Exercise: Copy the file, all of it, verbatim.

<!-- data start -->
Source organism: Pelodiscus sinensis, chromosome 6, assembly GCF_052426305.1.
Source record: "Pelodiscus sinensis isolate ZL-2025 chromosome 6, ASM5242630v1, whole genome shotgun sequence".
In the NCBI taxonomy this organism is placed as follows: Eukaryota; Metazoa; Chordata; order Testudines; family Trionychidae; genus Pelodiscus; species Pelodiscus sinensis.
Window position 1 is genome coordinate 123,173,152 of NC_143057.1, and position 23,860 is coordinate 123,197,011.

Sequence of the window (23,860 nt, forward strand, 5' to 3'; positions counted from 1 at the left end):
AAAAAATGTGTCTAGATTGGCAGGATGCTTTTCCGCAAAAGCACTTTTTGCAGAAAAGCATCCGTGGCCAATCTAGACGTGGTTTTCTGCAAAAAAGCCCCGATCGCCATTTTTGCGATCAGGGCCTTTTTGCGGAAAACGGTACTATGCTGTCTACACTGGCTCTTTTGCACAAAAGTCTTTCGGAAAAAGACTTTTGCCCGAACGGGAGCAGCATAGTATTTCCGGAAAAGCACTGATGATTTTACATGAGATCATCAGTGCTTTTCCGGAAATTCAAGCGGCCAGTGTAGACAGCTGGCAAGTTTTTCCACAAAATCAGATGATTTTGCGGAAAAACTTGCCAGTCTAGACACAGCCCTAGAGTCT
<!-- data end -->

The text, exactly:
Source organism: Pelodiscus sinensis, chromosome 6, assembly GCF_052426305.1.
Source record: "Pelodiscus sinensis isolate ZL-2025 chromosome 6, ASM5242630v1, whole genome shotgun sequence".
In the NCBI taxonomy this organism is placed as follows: Eukaryota; Metazoa; Chordata; order Testudines; family Trionychidae; genus Pelodiscus; species Pelodiscus sinensis.
Window position 1 is genome coordinate 123,173,152 of NC_143057.1, and position 23,860 is coordinate 123,197,011.

Sequence of the window (23,860 nt, forward strand, 5' to 3'; positions counted from 1 at the left end):
AAAAAATGTGTCTAGATTGGCAGGATGCTTTTCCGCAAAAGCACTTTTTGCAGAAAAGCATCCGTGGCCAATCTAGACGTGGTTTTCTGCAAAAAAGCCCCGATCGCCATTTTTGCGATCAGGGCCTTTTTGCGGAAAACGGTACTATGCTGTCTACACTGGCTCTTTTGCACAAAAGTCTTTCGGAAAAAGACTTTTGCCCGAACGGGAGCAGCATAGTATTTCCGGAAAAGCACTGATGATTTTACATGAGATCATCAGTGCTTTTCCGGAAATTCAAGCGGCCAGTGTAGACAGCTGGCAAGTTTTTCCACAAAATCAGATGATTTTGCGGAAAAACTTGCCAGTCTAGACACAGCCCTAGAGTCT